Oddly Enough, it is Nearly Inpossible to Tell Whether A La Carte Video is "Better" for Consumers and Distributors
Just what will happen to the economics of the video subscription business if Canada moves to complete unbundling of video subscription channels is unclear. It is virtually certain that programming networks will suffer.
In the U.S. market, for example, about 35 channels represent about 66 percent of all programs watched, on all channels. In a universe of hundreds of channels, that suggests most channels would either fail, or be forced to raise end user prices to compensate for lost advertising and affiliate fees (fees paid to distributors based on the number of subscribers).
In the case of advertising potential, lightly-viewed channels would retain a small fraction of their current “viewership potential.” Since advertising is sold on the basis of potential viewers, that would devastate ad revenue streams.
Also, since affiliate payments to networks by distributors also are based on the potential number of viewers, the affiliate revenue stream also would diminish.
What is unclear is the impact on service provider distributors. On one hand, a full a la carte environment would lead some subscribers to downgrade to much-smaller menus. In other words, viewers really wanting only a few channels would be able to pay less, reducing service provider revenues.
On the other hand, distributors face a growing threat of product abandonment, so some downgrading, while generating less revenue per account, would still be better than losing customers outright.
Much would depend on how any unbundling rules were promulgated. If current versions of retail packages still could be allowed, but customers also had the option of buying their channels one at a time, the revenue losses would be contained.
In other words, heavy users, watching a dozen or more channels, would still be better off buying the standard packages, so revenue from a substantial percentage of video subscribers might be largely unaffected.
Users who really only want a few channels would pay less, and distributors would lose some revenue in such cases. In between, some users would find an a la carte menu of channels costs about the same as the standard packages. In such cases, it would still make sense to buy a standard video bundle.
Almost without question, programmer affiliate payments would have to increase substantially, as networks raised prices to offset lower ad revenue. In addition, marketing costs would grow substantially, as networks suddenly would find themselves compelled to market themselves more intensively.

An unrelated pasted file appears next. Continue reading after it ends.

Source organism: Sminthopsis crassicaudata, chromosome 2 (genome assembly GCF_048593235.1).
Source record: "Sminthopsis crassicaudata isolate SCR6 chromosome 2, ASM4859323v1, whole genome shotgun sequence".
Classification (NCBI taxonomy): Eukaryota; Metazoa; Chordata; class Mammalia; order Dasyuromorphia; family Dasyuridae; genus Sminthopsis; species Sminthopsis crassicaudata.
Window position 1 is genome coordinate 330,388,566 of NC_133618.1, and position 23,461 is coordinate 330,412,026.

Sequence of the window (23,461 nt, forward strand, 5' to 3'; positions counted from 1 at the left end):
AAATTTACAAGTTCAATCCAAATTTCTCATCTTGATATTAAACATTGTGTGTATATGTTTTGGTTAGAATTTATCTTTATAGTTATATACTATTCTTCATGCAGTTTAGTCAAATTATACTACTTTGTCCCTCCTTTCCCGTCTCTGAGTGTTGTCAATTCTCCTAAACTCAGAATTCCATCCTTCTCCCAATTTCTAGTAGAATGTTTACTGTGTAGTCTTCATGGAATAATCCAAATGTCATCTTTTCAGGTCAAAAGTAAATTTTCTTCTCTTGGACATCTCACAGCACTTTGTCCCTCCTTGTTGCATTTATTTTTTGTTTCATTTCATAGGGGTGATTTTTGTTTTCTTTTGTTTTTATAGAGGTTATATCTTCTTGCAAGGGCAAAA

Some have suggested the revenue losses to service providers and networks would be quite substantial.
According to a study of the U.S. market conducted by Needham Insights, half the industry’s revenue—about $70 billion—would disappear if people didn’t have to pay for bundled television.
A bit less than half of that loss would probably be borne by distributions, and more than half by the networks. Needham Insights thinks only 20 U.S. networks would survive, Needham believes.
Whether that would be the case is, of course, unclear. Only after consumers were faced with real choices, and actually figured out what it might cost to go a la carte, would we see how consumer behavior might change.
Some studies suggest most consumers would not save much. It all depends on how many channels an account holder wanted to purchase.
ESPN, for example, costs U.S. cable TV providers about $5.15 per customer each month. In an a la carte regime, ESPN might have to raise its prices to distributors to $13 per month to make the same amount of money, according to Nielsen.
But wholesale costs could be much higher. It is impossible to estimate, at the moment. Some estimate subscribing to the ESPN family of channels alone could cost as much as $30 a month.
The issue is reach. ESPN advertising and affiliate fees rates are set on a base of 100 million U.S. homes. In an a la carte world, if subscribing households dropped to 20 percent of that amount, affiliate fees would rise commensurately, to about $6 times five, or $30.
All of that ignores the other changes that would happen, though. ESPN would look for ways to reduce its costs. And that would ripple back through the value chain, likely reducing the fees ESPN was willing to pay for sports rights.
The point is that one change--the shift to a la carte--would set off a series of other changes, of unknown magnitude. And much would hinge on whether traditional bundles remained available.
At least some service provider executives think distributors could win in an a la carte environment. That could be the case if distributors were able to keep customers they otherwise would lose, by offering more-affordable packages, with rights fees commensurately reduced.
At least some distributor executives might also believe that the only way to halt the spiral of annual price increases is for the government to intervene, by mandating a la carte wholesale offers for distributors, who then could offer a la carte to customers.
That presumably would reduce leverage held by content companies, often able to require that distributors pay to carry lightly-viewed channels in order to gain rights to "must have" networks.